FCC Puts Broadcasters on the Clock
Moving swiftly after the U.S. House and Senate approved a bill that postpones the digital transition for four months, the Federal Communications Commission (FCC) has given full-power broadcasters until Monday (Feb. 9) to notify the agency if they plan to terminate analog service on or after Feb. 17, 2009 -- the original deadline.
In an effort to give consumers more time to prepare and to fix significant funding issues linked to the government-subsidized converter box coupon program, the freshly approved DTV Delay Act moves the "hard" transition to June 12. As a compromise, broadcasters are allowed to make the switch between February 17 and June 12. (See House Approves DTV Delay .)
Well, sort of. For some stations, the option of switching on February 17 may be moot. That's because the FCC has reserved the power to deny such requests if switching on the original transition date is found to be "contrary to the public interest" -- an ambiguous classification that the FCC failed to explain in much detail.
During Thursday's open meeting, FCC Acting Chairman Michael J. Copps reiterated his relief about the delay, noting "that we are not ready for a nationwide transition on February 17." But he also acknowledged that, even with the delay, the "transition won't be seamless." Earlier this week, he told Congress that 1,089 full-power stations, roughly 61 percent of the total, were ready for the original switchover date.
Although many broadcasters are prepared to go on February 17, it is quite clear that Copps prefers that they retain analog until June 12. He said several major broadcasters, including ABC, CBS, Fox, and NBC, have agreed to postpone the switch of their owned-and-operated stations until the new hard deadline. "I encourage other broadcasters to join them," he said.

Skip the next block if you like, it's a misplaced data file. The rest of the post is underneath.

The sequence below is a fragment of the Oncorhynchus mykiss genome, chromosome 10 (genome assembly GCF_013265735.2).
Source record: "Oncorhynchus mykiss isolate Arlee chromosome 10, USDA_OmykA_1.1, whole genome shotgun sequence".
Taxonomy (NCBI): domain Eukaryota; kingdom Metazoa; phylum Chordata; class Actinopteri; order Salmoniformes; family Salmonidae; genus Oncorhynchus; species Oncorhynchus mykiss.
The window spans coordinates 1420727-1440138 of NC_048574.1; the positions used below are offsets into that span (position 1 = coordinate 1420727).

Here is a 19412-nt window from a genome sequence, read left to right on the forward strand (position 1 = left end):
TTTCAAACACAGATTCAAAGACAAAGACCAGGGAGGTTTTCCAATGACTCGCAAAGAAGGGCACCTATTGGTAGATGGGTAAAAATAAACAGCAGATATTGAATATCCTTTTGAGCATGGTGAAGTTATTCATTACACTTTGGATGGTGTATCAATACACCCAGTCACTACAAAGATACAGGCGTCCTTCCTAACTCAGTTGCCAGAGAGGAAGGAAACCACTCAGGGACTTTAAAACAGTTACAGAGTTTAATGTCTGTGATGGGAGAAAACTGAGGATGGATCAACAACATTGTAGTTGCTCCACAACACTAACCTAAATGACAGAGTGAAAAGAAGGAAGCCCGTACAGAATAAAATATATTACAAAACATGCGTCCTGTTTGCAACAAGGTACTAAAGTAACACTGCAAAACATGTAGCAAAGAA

Others on the staff agreed that a relatively uniform transition is best and would help to prevent further consumer confusion.
"The worst-case scenario would be a disorderly 'wild, wild west' scenario, where stations are converting virtually every day or hour in a given market," warned FCC Commissioner Jonathan Adelstein.
Fellow FCC Commissioner Robert McDowell added a dose of realism to the coming transmission. Even with a delay, "many consumers will be left behind," he said. "Our mission is to ensure that number is as small as possible."
On Thursday, The Nielsen Co. reported that 5.8 million U.S. homes still aren't prepared for the switch. However, the National Association of Broadcasters (NAB) called that figure "inflated" because it does not account for consumers who have not installed converter boxes yet or have coupons in-hand but have not redeemed them. According to NAB, more than 10 million coupons are active but not yet redeemed. Under the government program, households are allowed to request up to two $40 coupons to help offset the cost of over-the-air converter boxes.
No matter when stations switch, the FCC is also encouraging them to adhere to an "Analog Nightlight" program whereby they keep their analog broadcast up to provide public safety and DTV transmission information. The FCC is urging stations to run the "Nightlight" for a minimum of two weeks after terminating "normal" analog programming.
Because some stations will switch on Feb. 17 and others will do so at a later date, the FCC also pressed broadcasters to relay their choices and coordinate those efforts with cable operators, satellite TV operators, and other multichannel video programming distributors (MVPDs), which also include telcos.
Such coordination is important because most operators are on the hook to deliver all "must-carry" TV stations in analog and digital format after the transition. MVPDs that offer all-digital services and provide a way for all customers to view those signals (usually via digital set-tops and receivers) aren't burdened by the dual must-carry rule. (See FCC OKs Dual TV Carriage Rules.)
— Jeff Baumgartner, Site Editor, Cable Digital News